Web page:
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Mixed reaction to climate deal

Tuesday 15 December 2015 | Published in Regional

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PACIFIC – Greenpeace says the climate change agreement struck in Paris over the weekend does not go far enough to protect Pacific countries from catastrophic events caused by climate pollution.

Delegates from nearly 200 countries unanimously agreed to the deal after two weeks of gruelling negotiations at the United Nations COP21 conference.

The agreement aims to keep global temperature rise “well below” two degrees Celcius, with an aspirational target of limiting the rise to 1.5 degrees by the end of the century.

Some aspects of the agreement will be legally binding, such as submitting emission reduction targets and the regular review of those goals.

But the Greenpeace executive director, Russel Norman, says targets set by nations will not be binding, which is of concern.

“Commitments that governments actually make to cut emissions, they’re not binding. So obviously that’s extremely problematic. It’s also problematic because even the commitments that government have made so far would result in about three degrees of warming, whereas the text says that it is aiming for one-and-a-half degrees of warming.”

Dr Norman says Pacific nations were also unable to get the big polluters to make binding commitments on finance or getting reparations for the losses they will suffer from sea level rise.

He says the agreement could mean the Pacific is still on track to seeing a number of vulnerable countries go under water.

“It will, I think, require enormous effort by people in civil society all around the world to put pressure on their governments and on businesses to dramatically decarbonise if we are going to avoid a pretty catastrophic future for some Pacific nations that are low-lying.”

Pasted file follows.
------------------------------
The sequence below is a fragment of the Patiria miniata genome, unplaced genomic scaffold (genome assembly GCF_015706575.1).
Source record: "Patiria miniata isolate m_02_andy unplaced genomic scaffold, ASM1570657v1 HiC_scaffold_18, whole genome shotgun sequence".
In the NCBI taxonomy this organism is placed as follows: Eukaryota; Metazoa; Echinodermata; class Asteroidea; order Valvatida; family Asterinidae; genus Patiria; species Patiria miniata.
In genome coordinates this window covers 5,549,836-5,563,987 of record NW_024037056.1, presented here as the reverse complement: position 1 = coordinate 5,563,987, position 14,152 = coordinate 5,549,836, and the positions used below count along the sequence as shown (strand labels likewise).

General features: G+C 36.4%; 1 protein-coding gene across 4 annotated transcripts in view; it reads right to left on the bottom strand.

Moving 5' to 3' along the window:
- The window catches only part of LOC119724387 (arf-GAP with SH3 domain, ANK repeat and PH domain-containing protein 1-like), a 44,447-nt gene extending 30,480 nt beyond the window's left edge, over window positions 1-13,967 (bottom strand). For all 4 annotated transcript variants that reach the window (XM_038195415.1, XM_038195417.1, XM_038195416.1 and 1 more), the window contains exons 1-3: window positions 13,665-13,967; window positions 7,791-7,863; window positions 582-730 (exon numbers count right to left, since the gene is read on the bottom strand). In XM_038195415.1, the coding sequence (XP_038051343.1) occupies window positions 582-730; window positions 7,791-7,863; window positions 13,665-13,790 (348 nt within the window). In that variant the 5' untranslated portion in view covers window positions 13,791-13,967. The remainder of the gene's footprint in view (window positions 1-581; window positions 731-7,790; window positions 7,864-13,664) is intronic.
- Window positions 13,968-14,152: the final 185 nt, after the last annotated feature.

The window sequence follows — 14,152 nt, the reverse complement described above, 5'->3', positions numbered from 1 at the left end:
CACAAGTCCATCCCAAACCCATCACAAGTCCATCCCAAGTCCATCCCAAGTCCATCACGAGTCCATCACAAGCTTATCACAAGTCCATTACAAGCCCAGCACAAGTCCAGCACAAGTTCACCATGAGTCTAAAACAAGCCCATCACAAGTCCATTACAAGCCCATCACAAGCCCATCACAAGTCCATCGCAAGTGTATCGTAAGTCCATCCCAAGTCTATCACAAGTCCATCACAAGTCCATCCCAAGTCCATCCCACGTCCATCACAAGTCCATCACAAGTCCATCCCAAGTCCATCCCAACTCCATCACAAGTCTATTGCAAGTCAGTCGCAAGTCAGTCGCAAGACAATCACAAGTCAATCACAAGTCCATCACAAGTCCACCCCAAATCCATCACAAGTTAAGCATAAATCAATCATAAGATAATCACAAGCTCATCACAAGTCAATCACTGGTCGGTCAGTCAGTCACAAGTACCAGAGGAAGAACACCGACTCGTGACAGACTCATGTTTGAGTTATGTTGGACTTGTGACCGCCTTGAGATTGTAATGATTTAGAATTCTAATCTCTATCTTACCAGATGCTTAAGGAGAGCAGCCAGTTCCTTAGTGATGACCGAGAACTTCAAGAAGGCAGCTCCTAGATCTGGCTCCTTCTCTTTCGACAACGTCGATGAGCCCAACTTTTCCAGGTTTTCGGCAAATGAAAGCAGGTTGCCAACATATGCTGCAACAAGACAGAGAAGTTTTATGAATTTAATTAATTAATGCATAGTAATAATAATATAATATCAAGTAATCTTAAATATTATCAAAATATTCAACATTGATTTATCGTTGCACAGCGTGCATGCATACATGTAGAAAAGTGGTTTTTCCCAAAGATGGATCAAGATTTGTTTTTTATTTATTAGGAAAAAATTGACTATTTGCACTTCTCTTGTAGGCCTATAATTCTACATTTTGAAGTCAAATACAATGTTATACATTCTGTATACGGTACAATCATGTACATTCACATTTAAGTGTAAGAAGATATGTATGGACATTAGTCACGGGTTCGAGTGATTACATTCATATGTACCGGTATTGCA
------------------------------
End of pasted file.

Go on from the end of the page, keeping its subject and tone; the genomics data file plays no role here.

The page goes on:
The WWF Pacific conservation director, Sally Bailey, says the challenge is now ensuring the agreement comes into action as soon as possible.

She says the public must hold governments to account, and push for financing for adaptation and loss and damage, which she says will be vital for the Pacific’s survival.

“This is almost like the start of the process. We need to put a lot more effort in to secure a pathway that limits warming to 1.5 degrees.

“So we see it very much that we now have to be effective at lobbying, advocacy work, going back to those governments that have made commitments, to make sure that they happen.”

The Secretariat of the Pacific Regional Environment Programme says COP 21 is a significant improvement on other climate change agreements.

Its director general, David Sheppard, says overall, the agreement is good news for the region.

“We would have preferred 1.5 degrees. I think that this agreement we can live with. And the other elements particularly the peaking of gas emissions as quickly as possible to achieve the balance between the sources and sinks of greenhouse gases in the second half of this century, clauses on finance and inclusion of reference to loss and damage I think are positive elements as well.”